Howard Community College is proud to be home to two long-standing and well-respected Honors programs – The James W. Rouse Scholars Program and The Frederick K. Schoenbrodt Scholars Program. Both programs center around rigorous academic coursework and opportunities like study abroad, independent research, and service and community engagement, which connect the classroom with the real world. Honors students work closely with a specialized academic advisor to plan and register for unique Honors courses, which are offered in a wide range of subjects and emphasize depth of inquiry as well as the cultivation of a scholarly community among Honors students. Further, Honors courses are taught by faculty who are committed to providing a high level of academic rigor and critical thinking.
All Honors students are eligible to participate in a special year-long Honors Capstone program, which gives students the opportunity to apply the knowledge and skills they have developed over the course of their HCC studies. Capstone projects can be completed in any academic discipline, with recent topics including the Fibonacci sequence in plants, the social significance of body modifications, and the musicological characteristics of heavy metal, to name only a few. Students present their capstone results in the annual HCC Scholars Symposium, and many also successfully publish their work in student research journals.
Because of the highly regarded reputation and challenging coursework associated with HCC’s Honors programs, our students have a long history of transferring to some of the nation’s most prestigious institutions to pursue further education. In recent years, multiple HCC Honors students have also received prestigious transfer scholarships such as the Jack Kent Cooke Undergraduate Transfer Scholarship, the University of Maryland Frederick Douglass Scholarship, and the University System of Maryland Regents Scholars Program.
In addition, all Honors students are eligible for a special scholarship during each semester in which they are actively enrolled in an Honors program. The scholarship can only be used to help cover tuition and fees. No additional application is needed; awards are based on academic performance and evidence of progress toward Honors program requirements. Qualifying students will be notified April 15.
The James W. Rouse ScholarsEstablished in 1992, this program is designed for graduating high school seniors. Students must be able to commit to two years (i.e., four semesters) of full-time study (i.e., 12 credits or more each semester) at HCC. With a cohort of other Rouse Scholars, students will progress through a four-semester sequence of Honors seminars that emphasize academic research, civic and community engagement, and leadership development. The seminars culminate in an individual capstone project that gives students the opportunity to apply the knowledge and skills they have developed over the course of the program (see above). Beyond the seminars and capstone projects, students are required to participate in a minimum of four Honors courses during their time at HCC.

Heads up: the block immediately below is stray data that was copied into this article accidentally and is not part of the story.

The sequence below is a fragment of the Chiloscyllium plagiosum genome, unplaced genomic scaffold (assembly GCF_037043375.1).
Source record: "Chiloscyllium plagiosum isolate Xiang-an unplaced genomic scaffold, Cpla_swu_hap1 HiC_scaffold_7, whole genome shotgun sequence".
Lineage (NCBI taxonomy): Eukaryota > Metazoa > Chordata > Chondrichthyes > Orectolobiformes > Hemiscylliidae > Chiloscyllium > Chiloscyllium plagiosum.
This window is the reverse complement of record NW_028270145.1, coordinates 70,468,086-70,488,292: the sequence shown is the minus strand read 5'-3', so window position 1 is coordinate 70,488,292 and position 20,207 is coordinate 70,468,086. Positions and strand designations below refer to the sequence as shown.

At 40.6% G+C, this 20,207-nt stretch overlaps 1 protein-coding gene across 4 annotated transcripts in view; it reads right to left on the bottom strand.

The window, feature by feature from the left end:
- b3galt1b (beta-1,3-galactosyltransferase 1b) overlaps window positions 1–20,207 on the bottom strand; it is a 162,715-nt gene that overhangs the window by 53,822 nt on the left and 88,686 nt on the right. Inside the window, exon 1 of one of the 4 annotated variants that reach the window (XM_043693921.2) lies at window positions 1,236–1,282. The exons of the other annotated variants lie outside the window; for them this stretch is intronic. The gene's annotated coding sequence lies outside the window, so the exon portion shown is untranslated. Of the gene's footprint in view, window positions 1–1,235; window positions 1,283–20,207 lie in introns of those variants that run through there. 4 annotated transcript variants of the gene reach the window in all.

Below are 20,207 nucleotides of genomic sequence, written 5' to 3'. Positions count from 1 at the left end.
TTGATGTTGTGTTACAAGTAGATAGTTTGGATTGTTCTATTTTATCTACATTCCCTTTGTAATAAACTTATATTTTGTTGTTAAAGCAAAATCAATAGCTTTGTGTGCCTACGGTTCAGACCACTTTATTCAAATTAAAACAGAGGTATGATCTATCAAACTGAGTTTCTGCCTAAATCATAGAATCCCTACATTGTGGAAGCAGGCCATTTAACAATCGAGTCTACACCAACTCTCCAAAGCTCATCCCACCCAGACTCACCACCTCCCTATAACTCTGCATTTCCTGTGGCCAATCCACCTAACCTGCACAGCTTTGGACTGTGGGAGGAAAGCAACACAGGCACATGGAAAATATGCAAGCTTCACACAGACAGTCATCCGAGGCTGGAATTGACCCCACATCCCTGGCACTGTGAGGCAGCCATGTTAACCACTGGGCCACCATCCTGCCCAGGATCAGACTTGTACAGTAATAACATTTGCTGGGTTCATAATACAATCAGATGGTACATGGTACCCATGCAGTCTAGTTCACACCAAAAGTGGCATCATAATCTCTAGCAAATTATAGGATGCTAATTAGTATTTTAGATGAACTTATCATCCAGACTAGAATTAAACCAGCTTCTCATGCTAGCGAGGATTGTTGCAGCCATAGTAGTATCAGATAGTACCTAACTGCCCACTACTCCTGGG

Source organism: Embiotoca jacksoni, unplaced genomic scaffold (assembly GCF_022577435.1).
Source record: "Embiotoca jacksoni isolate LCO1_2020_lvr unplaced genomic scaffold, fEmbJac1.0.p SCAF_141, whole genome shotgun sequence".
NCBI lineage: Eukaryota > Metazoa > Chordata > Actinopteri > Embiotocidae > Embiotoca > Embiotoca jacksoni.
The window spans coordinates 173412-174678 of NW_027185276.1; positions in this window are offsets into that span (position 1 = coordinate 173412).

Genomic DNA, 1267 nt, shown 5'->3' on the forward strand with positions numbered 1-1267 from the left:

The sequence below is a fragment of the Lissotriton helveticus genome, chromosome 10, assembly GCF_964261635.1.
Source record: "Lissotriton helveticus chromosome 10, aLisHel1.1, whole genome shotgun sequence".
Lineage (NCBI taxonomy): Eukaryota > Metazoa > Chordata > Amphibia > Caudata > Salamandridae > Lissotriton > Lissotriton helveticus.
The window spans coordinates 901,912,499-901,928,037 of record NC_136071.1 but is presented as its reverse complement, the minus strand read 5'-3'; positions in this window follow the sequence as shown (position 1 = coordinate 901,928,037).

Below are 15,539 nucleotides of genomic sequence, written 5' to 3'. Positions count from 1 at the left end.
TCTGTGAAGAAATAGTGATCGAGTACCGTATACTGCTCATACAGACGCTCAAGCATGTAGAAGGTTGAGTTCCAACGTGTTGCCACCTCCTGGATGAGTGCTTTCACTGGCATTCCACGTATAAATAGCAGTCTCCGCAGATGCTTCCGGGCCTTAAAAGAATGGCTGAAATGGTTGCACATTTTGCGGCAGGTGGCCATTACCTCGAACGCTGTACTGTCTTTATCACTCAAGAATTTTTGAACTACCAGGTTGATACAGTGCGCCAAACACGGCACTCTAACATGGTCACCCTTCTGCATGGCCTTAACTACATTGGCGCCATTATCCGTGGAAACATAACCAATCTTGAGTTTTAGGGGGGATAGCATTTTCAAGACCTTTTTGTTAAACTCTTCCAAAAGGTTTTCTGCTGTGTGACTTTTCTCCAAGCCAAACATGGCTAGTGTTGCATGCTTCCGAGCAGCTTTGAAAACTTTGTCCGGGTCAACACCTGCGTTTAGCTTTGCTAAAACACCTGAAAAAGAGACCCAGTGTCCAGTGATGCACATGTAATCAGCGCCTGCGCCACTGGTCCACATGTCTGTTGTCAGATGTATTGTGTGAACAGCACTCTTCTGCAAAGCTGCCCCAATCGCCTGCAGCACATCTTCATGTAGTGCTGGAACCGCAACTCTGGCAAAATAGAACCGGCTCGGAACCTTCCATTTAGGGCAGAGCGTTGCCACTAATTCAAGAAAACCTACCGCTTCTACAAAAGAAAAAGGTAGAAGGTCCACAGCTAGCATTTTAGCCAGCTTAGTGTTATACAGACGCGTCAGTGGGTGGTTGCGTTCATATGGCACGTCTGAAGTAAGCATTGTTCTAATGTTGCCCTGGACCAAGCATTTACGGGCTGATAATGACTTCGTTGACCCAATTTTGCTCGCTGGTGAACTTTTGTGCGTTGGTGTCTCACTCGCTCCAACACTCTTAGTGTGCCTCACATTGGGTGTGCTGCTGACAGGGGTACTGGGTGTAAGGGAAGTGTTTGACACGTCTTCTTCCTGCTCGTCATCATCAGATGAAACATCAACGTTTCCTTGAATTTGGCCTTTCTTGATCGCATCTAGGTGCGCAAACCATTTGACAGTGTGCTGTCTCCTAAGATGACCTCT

The Frederick K. Schoenbrodt ScholarsThis program is designed for students who are at various stages of their educational journey. It combines challenging Honors courses with independent, faculty-supervised projects in order to provide a more flexible experience. Therefore, there is no minimum time commitment to the program, and students can take a full- or part-time credit load each semester. While participation in four consecutive Honors seminars is not required, Schoenbrodt Scholars are strongly encouraged to enroll in the Honors Capstone sequence and also benefit from research opportunities, community and civic engagement, study abroad and global education, and leadership development.
Other Potential Benefits
- Experiencing a study abroad program and/or classroom-based international exchange
- Participating in a service or community engagement project tied to your program of study, including alternative winter and spring break programs
- Engaging in faculty-led research
- Working with a career development specialist
- Receiving tailored academic and transfer advising
- Developing leadership skills through specialized programming
- Receiving an invitation to join national honors societies such as Phi Theta Kappa
- Gaining valuable experience to add to one’s resume and/or college transfer application
- Publishing in the Journal of Research in Progress -- a peer-reviewed publication